Coffee pods: ‘better than instant’ but they’re not the real thing

It can’t be long before offering a guest a Nespresso will be tantamount to offering him/her a bottle of Smithwicks or a glass of Liebfraumilch

With more and more people now owning a pod coffee machine, “craft coffee” has now appeared on the radar.

With more and more people now owning a pod coffee machine, “craft coffee” has now appeared on the radar.

 

Nespresso-style coffee pods are set to overtake sales of standard roast and ground coffee in Irish supermarkets within the next year. They may be more expensive than ground or instant coffee but we’re willing to pay the premium because they’re a quick and easy way to make coffee. Plus, George Clooney prefers pod coffee.

Pod machines are now common sights in homes, workplaces and hotels these days but soon may be in our coffee shops for those people who have grown accustomed to the taste of pod coffee from home or at work.

The attraction is obvious: there’s no fiddling with messy grounds, and they’re quick and generally reliable. And, tastewise, they would be up the scale from instant coffee.

Pod coffee is not just a huge growth area, but Nespresso machines are now found in the kitchens of more than 30 per cent of all Michelin-starred restaurants.

Starbucks will enter this new market this year by offering a range of their flavours in pod form in Irish and British supermarkets so you can now have Starbucks in your own home.

With more and more people now owning a pod coffee machine, “Craft coffee” has now appeared on the radar. Some in the speciality world see a gap for higher quality pods produced by independent retailers and thus having a certain social cachet.

Cult coffee shops, such as Collona and Smalls in Bath, UK (colonnaandsmalls.co.uk) are soon to offer their own artisanal coffee pods which are compatible with Nespresso machines on a subscription service.

It can’t be long before offering a guest a dreary old Nespresso coffee will be tantamount to offering them a bottle of Smithwicks or a glass of Liebfraumilch.

There is now an “organic alternative” to Nespresso pods, available at artizancoffee.com.

Such is the maturity of the pod coffee market already, that similarities are being drawn with the craft beer success story.

But is Pod coffee just a quick microwave version of the real thing for people who like to think they’re busy but actually aren’t? One of the leading Irish coffee experts, Brian Kenny, who has trained more baristas than he can remember and has represented Irish abroad in coffee competitions, says the ease and convenience for the home user are hard to beat.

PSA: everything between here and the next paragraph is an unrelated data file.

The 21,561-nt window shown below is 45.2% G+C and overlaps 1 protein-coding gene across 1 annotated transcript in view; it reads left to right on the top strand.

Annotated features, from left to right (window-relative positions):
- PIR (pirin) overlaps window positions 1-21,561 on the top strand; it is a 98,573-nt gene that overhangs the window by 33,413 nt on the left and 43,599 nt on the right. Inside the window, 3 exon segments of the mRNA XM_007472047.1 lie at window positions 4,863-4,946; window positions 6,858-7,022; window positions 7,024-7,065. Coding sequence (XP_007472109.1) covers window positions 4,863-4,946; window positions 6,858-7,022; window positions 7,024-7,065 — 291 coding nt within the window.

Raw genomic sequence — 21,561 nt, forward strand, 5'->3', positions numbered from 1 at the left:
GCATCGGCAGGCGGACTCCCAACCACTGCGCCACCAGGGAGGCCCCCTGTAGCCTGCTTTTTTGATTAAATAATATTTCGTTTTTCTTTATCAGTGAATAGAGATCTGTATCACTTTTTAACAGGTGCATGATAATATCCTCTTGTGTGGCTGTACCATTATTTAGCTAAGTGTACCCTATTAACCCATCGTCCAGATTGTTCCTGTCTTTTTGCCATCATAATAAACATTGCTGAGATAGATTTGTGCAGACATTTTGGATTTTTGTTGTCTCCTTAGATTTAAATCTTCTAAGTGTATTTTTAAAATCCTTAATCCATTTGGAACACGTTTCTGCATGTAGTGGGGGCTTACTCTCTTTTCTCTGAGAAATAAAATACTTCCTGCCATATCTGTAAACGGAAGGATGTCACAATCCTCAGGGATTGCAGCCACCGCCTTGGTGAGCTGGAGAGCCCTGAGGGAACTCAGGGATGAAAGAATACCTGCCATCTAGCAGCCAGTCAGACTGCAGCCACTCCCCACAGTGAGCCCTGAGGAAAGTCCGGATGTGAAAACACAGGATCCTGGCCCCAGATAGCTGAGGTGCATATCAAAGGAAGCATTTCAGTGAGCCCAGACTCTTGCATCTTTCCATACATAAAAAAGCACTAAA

“You just insert a pod and press a button and you get the same beverage over and over again. But this convenience comes at a cost – not just to your pocket but also to the quality of the coffee it delivers.”

Kenny owns Silverskin Coffee Roasters, which operates a wholesale shop in Glasnevin and a retail outlet in Ballsbridge. He says that even within the speciality coffee industry where baristas are held in high esteem, “the trend now from machine manufacturers is leaning towards ‘volumetric’ measures with espresso parameters based on a fixed ration for a desired extraction yield. The argument here is that the machine can dispense a fixed amount, rather than relying on a barista with a weighing scales”.

He points to the fact that espresso equipment is costly and making good coffee at home is time consuming and can be messy: “Many elements are to be considered when using traditional espresso machines at home: water quality grinder selection, tamping etc. Most consumers find this too much bother but others who really like their coffee would disagree”.

Kenny’s professional opinion is that Nespresso-style coffee is much better than instant coffee but not as good as fresh roast and ground coffee from a home espresso system.

“Perhaps the happy medium for home users is the humble french press, an aeropress of a filter coffee machine such as the Clever Dipper. You’ll need a grinder to grind fresh coffee but you can get the sort of flavour that Nespresso-style coffee simply can’t offer,” he says.

Like any home equivalent of a popular product then, it’s up to the customer to weight up time, effort, price and convenience. As with many coffee connoisseurs Kenny is surprised by how quick pod coffee has got such a grip on the market but he points to the soft underbelly of Nespresso-style coffee: the environmental damage.

Earlier this year, authorities in Hamburg, Germany banned pod coffee use from the city’s council buildings on environmental grounds. Their report stated that “these portion packs of coffee cause unnecessary resource consumption and waste generation and often contain polluting aluminium”.

Pod coffee capsules are difficult to recycle because a lot of them contain either plastic or aluminium. Such is the mounting concern about environmental damage caused by pod coffee capsules that last year an Italian producer, Caffe Vergnano, loudly trumpeted it had developed a capsule that could decompose naturally.

This problem is not going away: the man who invented the American coffee pod, John Sylvan, now says he bitterly regrets having done so due to the environmental damage they are causing.

These days Sylvan doesn’t even own a pod machine. “I feel bad sometimes that I ever did it,” he says. “They’re expensive to use. Plus, it’s not like drip coffee is tough to make.”

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